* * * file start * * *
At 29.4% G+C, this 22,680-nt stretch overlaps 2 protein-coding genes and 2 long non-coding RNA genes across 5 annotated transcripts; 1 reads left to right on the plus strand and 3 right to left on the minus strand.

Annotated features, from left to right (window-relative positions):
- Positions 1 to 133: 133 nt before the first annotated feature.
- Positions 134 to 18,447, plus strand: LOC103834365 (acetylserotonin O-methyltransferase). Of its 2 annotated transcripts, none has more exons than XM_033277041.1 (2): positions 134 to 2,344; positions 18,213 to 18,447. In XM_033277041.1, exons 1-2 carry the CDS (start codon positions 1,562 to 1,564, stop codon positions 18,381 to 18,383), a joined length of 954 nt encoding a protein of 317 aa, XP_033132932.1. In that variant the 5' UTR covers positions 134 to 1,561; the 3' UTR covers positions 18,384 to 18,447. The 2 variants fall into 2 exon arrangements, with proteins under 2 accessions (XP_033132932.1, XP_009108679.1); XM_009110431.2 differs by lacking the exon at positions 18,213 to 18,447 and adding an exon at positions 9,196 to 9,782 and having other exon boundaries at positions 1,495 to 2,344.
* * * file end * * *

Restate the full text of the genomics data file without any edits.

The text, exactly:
At 29.4% G+C, this 22,680-nt stretch overlaps 2 protein-coding genes and 2 long non-coding RNA genes across 5 annotated transcripts; 1 reads left to right on the plus strand and 3 right to left on the minus strand.

Annotated features, from left to right (window-relative positions):
- Positions 1 to 133: 133 nt before the first annotated feature.
- Positions 134 to 18,447, plus strand: LOC103834365 (acetylserotonin O-methyltransferase). Of its 2 annotated transcripts, none has more exons than XM_033277041.1 (2): positions 134 to 2,344; positions 18,213 to 18,447. In XM_033277041.1, exons 1-2 carry the CDS (start codon positions 1,562 to 1,564, stop codon positions 18,381 to 18,383), a joined length of 954 nt encoding a protein of 317 aa, XP_033132932.1. In that variant the 5' UTR covers positions 134 to 1,561; the 3' UTR covers positions 18,384 to 18,447. The 2 variants fall into 2 exon arrangements, with proteins under 2 accessions (XP_033132932.1, XP_009108679.1); XM_009110431.2 differs by lacking the exon at positions 18,213 to 18,447 and adding an exon at positions 9,196 to 9,782 and having other exon boundaries at positions 1,495 to 2,344.